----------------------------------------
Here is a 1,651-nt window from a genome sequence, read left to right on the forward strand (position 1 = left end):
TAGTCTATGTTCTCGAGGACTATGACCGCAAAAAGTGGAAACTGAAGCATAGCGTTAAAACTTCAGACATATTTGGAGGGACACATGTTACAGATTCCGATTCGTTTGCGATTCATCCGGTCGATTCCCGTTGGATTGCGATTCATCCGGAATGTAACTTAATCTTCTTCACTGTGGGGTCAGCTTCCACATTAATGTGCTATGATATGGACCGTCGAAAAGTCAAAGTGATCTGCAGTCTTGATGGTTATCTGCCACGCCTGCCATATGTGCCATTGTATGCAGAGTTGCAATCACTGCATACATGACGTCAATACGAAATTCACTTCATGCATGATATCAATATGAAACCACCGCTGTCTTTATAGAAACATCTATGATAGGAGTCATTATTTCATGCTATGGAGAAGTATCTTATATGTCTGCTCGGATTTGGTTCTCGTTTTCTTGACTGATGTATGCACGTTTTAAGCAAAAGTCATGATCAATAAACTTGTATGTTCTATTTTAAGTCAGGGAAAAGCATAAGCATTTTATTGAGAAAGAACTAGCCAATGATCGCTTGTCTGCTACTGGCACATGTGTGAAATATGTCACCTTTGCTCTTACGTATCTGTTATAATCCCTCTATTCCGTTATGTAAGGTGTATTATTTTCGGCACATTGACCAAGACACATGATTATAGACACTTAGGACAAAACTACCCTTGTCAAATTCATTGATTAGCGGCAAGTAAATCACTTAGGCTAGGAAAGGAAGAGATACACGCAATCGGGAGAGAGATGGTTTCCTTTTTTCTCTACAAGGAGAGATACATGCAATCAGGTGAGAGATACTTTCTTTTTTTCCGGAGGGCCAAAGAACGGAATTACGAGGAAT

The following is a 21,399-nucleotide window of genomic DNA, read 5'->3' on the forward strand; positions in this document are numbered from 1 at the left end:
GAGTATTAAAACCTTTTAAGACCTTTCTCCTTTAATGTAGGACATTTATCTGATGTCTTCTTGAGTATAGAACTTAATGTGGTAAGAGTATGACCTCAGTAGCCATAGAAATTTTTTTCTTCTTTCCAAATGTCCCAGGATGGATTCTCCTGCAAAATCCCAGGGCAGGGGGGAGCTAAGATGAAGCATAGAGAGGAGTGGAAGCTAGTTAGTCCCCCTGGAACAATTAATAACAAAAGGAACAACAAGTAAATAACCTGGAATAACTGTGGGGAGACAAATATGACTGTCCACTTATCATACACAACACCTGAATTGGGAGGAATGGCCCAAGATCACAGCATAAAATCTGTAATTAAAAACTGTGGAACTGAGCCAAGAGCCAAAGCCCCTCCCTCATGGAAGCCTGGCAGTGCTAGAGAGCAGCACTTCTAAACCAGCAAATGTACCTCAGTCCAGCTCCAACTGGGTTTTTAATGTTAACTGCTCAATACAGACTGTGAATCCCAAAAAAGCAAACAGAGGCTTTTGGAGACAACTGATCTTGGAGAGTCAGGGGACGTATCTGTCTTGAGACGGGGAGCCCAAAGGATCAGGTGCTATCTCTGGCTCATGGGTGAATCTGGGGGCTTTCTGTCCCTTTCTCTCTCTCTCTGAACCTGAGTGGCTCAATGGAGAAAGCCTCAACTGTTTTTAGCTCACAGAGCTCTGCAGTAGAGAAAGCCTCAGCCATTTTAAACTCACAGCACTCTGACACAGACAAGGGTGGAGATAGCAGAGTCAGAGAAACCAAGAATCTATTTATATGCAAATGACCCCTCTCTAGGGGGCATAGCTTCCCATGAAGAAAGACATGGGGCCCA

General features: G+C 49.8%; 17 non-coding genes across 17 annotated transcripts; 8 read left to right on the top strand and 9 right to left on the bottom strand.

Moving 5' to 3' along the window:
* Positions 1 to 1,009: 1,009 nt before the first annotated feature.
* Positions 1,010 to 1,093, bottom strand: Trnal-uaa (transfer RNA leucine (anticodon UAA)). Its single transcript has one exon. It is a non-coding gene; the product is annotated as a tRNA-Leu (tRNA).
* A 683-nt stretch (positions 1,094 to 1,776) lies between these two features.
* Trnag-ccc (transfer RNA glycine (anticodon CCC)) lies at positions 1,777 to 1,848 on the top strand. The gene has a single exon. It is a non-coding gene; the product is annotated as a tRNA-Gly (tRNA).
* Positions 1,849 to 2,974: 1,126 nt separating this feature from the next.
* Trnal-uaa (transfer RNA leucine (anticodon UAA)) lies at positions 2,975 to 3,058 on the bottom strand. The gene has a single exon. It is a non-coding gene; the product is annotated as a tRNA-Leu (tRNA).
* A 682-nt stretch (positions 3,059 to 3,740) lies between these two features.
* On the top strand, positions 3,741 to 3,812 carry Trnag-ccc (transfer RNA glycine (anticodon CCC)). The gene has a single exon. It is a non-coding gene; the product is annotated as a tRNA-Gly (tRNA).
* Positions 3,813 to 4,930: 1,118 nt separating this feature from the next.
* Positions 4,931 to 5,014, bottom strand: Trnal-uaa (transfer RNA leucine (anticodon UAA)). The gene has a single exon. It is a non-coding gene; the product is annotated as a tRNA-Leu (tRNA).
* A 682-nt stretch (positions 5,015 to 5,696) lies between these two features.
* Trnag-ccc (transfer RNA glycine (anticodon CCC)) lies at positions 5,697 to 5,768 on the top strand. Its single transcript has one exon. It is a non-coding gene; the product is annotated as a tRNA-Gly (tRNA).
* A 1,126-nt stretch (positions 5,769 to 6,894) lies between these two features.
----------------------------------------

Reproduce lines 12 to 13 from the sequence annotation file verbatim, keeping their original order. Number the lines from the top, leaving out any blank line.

* Trnal-uaa (transfer RNA leucine (anticodon UAA)) lies at positions 2,975 to 3,058 on the bottom strand. The gene has a single exon. It is a non-coding gene; the product is annotated as a tRNA-Leu (tRNA).
* A 682-nt stretch (positions 3,059 to 3,740) lies between these two features.